Shift work: bad for your diet and sleep, and raises your cancer risk
Dr Muiris Houston: A body of evidence links shift work with diabetes, heart disease and cancer
In 2007 the World Health Organisation classified night shift work as a probable carcinogen due to circadian disruption
“We are such stuff as dreams are made on; and our little life is rounded with a sleep.” – William Shakespeare
Like most healthcare professionals, I’ve done my share of shift work. That is, I’ve worked a schedule outside the traditional 9am to 5pm day – evening shifts, early morning shifts, night shifts and rotating shifts.
My least favourite was a week of night shifts. I’m not very good at sleeping during the day, so as the week went on I would rack up quite a sleep deficit. I feared that by night six and seven I was something of an automaton.
About 15-20 per cent of workers in industrialised countries work shifts. And it’s not conducive to a healthy lifestyle. A 2016 Safefood survey found that two-thirds of Irish people doing shift work skipped meals while some eight in 10 said they weren’t getting enough sleep. It revealed younger shift workers were more likely to be overweight and to drink more alcohol. Older workers reported poorer sleep patterns and lower levels of physical activity.
There is a substantial body of evidence linking shift work with diabetes, heart disease, cancer and even a decline in brain function.
In 2007 the World Health Organisation classified night shift work as a probable carcinogen due to circadian disruption. Our bodies are programmed to run on cycles known as circadian rhythms, and changes in our routine caused by shift work disrupts those rhythms.
Over time there is a cumulative biological effect leading to disease.
One of the longest running health studies in the world is the American Nurses Health Study. Started in 1976, it has since followed the health of almost 75,000 registered nurses. Using data from the study a team of researchers investigated possible links between rotating night shift work and death from cancer and cardiovascular disease. Over a 22 year follow up period they found that working rotating night shifts for more than five years was associated with an increase in mortality from all causes.
Mortality from cardiovascular disease was 20 per cent higher for women who had spent between six and 14 years working a rotating night shift pattern. However the only association between rotating shift work and cancer was a 25 per cent higher risk for lung cancer in those who worked shift work for 15 or more years.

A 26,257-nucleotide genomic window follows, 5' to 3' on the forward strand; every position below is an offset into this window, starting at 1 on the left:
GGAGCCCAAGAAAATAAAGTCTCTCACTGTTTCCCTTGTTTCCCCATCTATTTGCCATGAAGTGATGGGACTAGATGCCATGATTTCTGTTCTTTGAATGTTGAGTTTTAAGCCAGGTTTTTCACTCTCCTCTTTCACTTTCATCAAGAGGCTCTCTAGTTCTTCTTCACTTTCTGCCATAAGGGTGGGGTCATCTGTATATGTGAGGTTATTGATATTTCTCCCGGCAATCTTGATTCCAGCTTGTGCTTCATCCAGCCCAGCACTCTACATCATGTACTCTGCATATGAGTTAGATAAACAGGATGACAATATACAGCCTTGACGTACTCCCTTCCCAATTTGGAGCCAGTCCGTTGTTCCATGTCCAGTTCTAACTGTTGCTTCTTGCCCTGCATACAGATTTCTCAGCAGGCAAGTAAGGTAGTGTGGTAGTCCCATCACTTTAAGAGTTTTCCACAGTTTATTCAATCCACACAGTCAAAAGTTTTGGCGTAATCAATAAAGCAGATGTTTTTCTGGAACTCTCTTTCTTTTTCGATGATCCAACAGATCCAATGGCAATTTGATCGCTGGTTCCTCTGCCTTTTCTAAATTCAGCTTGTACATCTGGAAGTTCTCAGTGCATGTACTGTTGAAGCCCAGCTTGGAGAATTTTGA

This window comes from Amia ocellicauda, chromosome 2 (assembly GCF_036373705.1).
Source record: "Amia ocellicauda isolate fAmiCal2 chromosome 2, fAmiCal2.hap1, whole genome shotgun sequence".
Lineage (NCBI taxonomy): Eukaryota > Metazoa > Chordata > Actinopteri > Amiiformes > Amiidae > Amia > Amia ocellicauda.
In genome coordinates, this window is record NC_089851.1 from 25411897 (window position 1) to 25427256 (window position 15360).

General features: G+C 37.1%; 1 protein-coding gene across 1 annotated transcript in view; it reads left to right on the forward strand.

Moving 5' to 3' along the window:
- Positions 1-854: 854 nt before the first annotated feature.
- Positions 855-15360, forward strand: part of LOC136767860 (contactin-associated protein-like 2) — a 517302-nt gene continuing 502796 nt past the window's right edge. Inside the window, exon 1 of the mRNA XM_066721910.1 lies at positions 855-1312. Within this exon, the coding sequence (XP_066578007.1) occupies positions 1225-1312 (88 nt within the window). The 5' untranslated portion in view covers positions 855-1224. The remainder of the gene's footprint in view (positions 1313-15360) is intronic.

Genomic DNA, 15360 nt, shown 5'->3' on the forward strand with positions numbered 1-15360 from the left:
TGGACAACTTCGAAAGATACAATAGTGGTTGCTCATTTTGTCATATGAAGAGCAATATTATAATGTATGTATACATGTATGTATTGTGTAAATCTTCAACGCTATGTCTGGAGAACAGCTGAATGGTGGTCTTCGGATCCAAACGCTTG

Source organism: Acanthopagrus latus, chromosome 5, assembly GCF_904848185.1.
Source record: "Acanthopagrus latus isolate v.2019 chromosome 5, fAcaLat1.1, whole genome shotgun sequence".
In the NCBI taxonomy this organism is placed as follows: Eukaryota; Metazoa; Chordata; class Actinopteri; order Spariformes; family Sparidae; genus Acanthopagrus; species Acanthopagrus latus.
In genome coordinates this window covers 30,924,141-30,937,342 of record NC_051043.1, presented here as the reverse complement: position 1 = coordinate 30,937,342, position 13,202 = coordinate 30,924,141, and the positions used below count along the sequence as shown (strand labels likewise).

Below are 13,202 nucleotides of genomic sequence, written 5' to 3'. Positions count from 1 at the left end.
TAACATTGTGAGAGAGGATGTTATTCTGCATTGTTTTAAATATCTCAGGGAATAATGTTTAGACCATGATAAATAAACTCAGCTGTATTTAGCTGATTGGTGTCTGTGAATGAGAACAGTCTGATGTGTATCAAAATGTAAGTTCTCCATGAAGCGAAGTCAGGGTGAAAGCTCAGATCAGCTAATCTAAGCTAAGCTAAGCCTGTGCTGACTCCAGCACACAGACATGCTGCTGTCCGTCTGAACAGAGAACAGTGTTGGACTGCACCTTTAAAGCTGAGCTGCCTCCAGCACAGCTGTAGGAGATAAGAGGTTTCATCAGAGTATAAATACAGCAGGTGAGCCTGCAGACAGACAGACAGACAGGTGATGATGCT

So shift work poses significant health risks. But is there anything shift workers can do to ameliorate these negative effects? An article last week in the British Medical Journal had some useful suggestions for those working nights. Acknowledging limited research in the area, the authors suggest the most effective approach to combating the effects of night shift work is personalised and multimodal.
They offered the following strategies:
– Minimising sleep debt before beginning a set of night shifts is a logical first step, they said, “allowing unrestricted sleep on the morning before the first shift (waking without an alarm) and supplementing sleep by napping during the afternoon.”
– Napping during a shift improves alertness and performance. But shift naps should be kept to less than 30 minutes, to avoid slow wave sleep followed by grogginess on waking.
– Prior to the end of the shift avoid caffeine and nicotine. Wear sunglasses on way home – even on cloudy days. Use public transport rather than driving.
– On the days during night shifts get to sleep as early as possible. Avoid bright lights and screens. And accept that any sleep, however fragmented is better than none.
– After the week of nights the primary goal is to reestablish a normal sleep rhythm. Immediately after the last night shift try to have either a 90 or 180 minute nap. Go outside after the nap to natural light. Go to bed at normal time that night. And avoid day time naps during the next few days.